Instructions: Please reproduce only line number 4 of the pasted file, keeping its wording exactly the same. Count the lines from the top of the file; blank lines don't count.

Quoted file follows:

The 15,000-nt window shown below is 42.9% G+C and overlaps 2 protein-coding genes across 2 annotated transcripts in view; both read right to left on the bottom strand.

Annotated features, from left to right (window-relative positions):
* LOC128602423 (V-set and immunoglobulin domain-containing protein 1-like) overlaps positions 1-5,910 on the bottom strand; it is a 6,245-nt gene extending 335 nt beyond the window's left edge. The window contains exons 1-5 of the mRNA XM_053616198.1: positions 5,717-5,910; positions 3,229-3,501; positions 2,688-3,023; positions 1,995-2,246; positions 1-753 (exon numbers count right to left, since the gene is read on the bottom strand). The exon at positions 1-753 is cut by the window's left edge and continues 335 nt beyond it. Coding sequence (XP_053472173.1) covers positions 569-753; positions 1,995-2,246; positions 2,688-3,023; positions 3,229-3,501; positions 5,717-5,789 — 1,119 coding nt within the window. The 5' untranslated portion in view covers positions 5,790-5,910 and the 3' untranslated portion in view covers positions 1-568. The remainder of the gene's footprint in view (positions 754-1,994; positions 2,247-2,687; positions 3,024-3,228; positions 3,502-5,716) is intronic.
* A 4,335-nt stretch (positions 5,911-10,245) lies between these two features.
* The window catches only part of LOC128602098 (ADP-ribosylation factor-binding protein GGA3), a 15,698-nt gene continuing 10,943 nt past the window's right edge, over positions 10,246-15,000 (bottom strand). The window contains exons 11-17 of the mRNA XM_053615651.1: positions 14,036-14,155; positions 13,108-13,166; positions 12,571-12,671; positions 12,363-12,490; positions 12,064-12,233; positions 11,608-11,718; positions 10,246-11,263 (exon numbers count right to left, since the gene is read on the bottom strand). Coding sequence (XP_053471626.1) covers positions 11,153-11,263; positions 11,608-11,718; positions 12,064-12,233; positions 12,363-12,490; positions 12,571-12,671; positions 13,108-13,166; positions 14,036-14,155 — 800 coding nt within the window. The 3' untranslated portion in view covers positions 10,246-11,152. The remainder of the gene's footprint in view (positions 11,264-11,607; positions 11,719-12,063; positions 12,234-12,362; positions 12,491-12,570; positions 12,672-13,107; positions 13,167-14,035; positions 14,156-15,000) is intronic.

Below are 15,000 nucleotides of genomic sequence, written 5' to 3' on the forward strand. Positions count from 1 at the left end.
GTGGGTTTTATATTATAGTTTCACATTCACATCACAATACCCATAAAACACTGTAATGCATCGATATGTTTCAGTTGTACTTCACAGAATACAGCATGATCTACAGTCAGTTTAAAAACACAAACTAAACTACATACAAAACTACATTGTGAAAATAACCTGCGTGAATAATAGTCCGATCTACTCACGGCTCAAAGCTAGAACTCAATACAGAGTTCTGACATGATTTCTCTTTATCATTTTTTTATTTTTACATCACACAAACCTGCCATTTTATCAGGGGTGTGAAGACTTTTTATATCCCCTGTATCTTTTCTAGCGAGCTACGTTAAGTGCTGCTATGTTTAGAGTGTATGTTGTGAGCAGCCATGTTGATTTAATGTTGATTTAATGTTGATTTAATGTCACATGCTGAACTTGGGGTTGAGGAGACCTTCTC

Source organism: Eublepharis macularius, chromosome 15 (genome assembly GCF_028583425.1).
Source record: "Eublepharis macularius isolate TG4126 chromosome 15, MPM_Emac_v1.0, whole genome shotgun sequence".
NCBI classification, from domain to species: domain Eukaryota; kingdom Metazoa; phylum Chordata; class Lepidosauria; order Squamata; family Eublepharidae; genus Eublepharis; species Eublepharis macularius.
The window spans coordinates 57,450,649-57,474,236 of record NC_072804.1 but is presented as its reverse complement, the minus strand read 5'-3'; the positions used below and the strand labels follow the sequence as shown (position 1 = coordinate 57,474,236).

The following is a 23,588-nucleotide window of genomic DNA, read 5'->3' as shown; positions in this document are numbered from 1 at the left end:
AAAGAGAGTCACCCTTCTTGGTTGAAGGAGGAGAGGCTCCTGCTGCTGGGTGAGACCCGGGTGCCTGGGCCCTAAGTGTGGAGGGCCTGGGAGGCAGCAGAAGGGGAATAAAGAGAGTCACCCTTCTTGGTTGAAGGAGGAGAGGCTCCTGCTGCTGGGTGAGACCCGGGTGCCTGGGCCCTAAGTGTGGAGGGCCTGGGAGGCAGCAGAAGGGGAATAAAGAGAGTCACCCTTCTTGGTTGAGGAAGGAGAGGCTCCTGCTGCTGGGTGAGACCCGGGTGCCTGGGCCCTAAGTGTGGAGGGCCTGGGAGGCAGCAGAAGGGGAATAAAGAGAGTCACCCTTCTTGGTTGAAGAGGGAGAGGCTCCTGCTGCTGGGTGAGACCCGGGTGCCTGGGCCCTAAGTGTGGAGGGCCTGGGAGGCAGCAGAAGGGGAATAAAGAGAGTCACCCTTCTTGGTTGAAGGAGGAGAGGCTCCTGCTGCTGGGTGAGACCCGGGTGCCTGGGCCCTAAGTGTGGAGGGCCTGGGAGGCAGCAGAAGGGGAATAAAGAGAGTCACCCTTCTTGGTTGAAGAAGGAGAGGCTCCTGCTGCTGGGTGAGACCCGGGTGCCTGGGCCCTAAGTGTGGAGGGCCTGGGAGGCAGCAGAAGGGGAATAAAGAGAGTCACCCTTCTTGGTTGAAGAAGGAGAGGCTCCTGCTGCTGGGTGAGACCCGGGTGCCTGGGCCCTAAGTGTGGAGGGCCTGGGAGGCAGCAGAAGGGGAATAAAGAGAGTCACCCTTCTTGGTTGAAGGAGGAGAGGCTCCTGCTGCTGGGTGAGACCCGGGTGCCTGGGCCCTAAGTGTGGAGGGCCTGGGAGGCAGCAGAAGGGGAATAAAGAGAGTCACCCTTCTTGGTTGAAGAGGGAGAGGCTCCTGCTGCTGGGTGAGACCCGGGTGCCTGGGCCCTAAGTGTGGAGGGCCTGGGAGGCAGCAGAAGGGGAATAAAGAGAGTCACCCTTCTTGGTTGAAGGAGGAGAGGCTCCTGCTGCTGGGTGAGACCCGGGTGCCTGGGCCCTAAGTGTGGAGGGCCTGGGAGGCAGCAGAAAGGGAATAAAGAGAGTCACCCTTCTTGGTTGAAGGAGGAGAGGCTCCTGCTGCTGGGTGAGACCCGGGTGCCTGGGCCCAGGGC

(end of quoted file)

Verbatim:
* A 4,335-nt stretch (positions 5,911-10,245) lies between these two features.